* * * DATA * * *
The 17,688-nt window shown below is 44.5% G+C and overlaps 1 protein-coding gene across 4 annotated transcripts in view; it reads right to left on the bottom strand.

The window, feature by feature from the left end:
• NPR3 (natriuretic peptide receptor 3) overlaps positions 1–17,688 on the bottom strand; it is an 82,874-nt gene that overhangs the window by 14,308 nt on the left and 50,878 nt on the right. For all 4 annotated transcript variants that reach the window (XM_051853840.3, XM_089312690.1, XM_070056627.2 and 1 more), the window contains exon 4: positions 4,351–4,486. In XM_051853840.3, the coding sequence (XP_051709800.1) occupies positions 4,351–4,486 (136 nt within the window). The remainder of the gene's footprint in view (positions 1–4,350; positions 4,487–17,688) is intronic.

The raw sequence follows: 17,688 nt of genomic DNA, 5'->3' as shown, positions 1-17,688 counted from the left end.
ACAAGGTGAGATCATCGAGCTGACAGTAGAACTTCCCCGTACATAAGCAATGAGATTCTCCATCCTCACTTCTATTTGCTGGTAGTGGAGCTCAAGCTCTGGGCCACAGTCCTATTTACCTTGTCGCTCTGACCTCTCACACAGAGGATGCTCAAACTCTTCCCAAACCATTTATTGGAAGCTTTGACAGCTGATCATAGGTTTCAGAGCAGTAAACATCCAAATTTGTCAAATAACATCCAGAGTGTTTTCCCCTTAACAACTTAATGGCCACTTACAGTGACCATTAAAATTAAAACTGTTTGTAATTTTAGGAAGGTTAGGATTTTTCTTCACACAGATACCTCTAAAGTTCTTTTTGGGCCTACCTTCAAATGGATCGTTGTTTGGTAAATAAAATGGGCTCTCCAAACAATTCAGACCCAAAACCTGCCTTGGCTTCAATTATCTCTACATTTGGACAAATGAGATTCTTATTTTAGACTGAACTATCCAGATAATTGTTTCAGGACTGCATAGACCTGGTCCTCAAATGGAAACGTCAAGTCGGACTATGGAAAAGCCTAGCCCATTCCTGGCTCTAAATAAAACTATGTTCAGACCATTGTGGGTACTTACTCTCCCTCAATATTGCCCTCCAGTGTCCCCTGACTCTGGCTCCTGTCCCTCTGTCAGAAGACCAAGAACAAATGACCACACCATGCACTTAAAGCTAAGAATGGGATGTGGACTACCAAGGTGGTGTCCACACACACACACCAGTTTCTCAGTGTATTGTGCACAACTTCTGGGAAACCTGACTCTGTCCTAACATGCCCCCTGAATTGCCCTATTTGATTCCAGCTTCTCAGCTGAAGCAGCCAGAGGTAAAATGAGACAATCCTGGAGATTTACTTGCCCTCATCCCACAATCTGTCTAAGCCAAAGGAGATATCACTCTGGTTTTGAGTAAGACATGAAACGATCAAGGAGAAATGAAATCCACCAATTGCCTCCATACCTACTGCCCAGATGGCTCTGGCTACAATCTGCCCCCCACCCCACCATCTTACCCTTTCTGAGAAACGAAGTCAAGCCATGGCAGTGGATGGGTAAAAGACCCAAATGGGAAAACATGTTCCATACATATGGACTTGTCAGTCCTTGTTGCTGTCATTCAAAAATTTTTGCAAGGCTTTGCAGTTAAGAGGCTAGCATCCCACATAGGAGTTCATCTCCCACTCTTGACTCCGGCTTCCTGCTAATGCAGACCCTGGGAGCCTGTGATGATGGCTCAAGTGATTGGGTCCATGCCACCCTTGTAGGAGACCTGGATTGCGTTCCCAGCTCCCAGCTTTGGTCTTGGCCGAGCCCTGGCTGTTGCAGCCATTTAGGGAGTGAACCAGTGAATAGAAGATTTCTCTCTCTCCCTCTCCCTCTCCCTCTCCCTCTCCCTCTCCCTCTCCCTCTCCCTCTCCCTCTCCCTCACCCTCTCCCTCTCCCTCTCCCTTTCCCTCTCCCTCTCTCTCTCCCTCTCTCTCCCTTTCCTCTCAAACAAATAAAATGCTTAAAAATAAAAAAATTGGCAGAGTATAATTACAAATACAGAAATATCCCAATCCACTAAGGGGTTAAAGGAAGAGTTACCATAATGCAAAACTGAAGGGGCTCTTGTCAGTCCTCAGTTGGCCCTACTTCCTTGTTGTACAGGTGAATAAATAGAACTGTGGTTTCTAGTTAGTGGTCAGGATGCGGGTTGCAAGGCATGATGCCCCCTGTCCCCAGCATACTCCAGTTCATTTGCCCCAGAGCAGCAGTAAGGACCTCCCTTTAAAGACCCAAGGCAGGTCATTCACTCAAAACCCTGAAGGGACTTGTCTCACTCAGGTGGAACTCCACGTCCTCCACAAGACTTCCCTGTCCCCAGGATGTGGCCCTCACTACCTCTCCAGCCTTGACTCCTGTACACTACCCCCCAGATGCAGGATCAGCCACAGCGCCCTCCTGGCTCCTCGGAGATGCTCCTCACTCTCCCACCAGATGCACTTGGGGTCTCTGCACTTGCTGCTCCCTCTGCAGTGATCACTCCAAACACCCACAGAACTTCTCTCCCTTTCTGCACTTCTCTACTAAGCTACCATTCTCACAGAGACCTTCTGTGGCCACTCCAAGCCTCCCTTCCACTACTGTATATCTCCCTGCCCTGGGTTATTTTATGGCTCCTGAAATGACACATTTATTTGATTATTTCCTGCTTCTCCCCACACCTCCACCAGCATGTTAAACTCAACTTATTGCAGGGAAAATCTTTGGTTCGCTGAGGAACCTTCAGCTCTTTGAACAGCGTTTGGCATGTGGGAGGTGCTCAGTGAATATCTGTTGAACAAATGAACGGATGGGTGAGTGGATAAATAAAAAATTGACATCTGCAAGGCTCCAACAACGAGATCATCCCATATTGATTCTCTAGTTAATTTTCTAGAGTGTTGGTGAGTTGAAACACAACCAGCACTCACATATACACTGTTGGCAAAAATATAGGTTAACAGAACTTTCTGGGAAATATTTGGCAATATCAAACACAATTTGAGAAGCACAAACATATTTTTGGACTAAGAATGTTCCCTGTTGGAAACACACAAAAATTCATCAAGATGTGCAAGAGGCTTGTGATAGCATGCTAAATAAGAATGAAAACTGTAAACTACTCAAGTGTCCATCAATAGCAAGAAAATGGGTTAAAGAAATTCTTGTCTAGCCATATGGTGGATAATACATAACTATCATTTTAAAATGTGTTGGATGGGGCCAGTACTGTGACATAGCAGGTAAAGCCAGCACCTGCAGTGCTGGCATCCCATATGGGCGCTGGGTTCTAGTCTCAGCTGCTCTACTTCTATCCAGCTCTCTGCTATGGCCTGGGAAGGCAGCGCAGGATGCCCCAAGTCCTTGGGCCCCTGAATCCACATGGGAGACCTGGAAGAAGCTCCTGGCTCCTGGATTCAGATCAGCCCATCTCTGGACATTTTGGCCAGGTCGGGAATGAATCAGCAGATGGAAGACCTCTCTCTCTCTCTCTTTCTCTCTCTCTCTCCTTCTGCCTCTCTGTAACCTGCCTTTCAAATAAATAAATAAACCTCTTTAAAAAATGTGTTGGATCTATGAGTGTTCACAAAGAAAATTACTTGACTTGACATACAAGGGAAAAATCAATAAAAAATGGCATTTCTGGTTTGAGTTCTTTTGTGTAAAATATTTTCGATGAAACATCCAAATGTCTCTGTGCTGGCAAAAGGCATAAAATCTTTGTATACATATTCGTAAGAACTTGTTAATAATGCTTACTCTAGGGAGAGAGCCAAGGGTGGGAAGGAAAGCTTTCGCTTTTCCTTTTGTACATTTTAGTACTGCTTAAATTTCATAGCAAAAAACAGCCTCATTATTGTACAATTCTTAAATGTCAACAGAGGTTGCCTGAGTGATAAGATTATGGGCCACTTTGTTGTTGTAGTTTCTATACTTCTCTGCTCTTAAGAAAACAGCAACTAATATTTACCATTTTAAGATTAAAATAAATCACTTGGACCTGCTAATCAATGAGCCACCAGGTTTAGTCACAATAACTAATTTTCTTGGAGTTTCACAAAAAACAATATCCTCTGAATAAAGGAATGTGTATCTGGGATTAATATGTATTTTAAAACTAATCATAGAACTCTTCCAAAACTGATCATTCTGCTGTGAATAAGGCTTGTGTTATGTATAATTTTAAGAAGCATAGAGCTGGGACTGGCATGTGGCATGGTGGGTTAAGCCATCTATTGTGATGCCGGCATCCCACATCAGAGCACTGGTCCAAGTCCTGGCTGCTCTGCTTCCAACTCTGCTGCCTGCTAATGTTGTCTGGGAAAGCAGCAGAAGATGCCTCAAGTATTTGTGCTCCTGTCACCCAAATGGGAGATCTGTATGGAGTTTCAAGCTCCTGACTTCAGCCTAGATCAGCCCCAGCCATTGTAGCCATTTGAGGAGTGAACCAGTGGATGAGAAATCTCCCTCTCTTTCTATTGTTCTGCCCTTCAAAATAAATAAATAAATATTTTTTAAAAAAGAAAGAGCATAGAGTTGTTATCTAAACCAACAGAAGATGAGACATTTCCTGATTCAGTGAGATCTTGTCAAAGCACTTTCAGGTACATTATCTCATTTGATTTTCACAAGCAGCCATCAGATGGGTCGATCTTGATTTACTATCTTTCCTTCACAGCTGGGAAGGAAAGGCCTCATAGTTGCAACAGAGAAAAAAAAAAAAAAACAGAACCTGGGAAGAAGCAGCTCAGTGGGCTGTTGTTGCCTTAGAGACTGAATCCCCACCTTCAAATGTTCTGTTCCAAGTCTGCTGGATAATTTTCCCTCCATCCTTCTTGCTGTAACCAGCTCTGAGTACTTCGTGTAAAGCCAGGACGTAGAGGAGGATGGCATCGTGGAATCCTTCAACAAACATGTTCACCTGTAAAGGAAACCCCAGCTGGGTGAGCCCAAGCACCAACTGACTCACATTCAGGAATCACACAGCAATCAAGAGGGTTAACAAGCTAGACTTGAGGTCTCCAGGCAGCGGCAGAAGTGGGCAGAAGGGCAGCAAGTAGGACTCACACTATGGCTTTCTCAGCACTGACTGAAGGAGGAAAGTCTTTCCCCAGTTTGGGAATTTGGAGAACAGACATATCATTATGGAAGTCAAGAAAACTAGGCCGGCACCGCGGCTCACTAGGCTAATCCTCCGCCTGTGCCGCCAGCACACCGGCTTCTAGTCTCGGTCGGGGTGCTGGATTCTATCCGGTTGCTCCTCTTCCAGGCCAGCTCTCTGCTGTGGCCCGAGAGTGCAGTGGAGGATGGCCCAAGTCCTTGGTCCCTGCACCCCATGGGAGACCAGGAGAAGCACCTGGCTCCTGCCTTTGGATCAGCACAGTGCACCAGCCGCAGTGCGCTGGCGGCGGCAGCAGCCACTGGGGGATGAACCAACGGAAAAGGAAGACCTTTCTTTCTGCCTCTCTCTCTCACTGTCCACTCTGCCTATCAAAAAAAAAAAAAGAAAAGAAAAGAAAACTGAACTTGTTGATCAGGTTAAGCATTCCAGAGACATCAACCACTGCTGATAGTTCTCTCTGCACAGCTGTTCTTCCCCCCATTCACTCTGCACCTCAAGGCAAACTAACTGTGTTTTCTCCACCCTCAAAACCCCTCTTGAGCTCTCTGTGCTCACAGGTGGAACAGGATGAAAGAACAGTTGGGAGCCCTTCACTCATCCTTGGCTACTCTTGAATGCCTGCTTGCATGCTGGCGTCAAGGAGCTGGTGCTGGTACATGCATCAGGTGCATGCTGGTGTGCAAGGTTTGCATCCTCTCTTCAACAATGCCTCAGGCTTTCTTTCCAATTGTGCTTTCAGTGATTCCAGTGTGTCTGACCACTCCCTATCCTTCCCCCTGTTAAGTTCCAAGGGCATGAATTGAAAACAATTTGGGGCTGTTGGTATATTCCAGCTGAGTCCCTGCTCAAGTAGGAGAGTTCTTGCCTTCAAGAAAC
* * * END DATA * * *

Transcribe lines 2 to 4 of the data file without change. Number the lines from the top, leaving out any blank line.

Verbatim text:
The window, feature by feature from the left end:
• NPR3 (natriuretic peptide receptor 3) overlaps positions 1–17,688 on the bottom strand; it is an 82,874-nt gene that overhangs the window by 14,308 nt on the left and 50,878 nt on the right. For all 4 annotated transcript variants that reach the window (XM_051853840.3, XM_089312690.1, XM_070056627.2 and 1 more), the window contains exon 4: positions 4,351–4,486. In XM_051853840.3, the coding sequence (XP_051709800.1) occupies positions 4,351–4,486 (136 nt within the window). The remainder of the gene's footprint in view (positions 1–4,350; positions 4,487–17,688) is intronic.

The raw sequence follows: 17,688 nt of genomic DNA, 5'->3' as shown, positions 1-17,688 counted from the left end.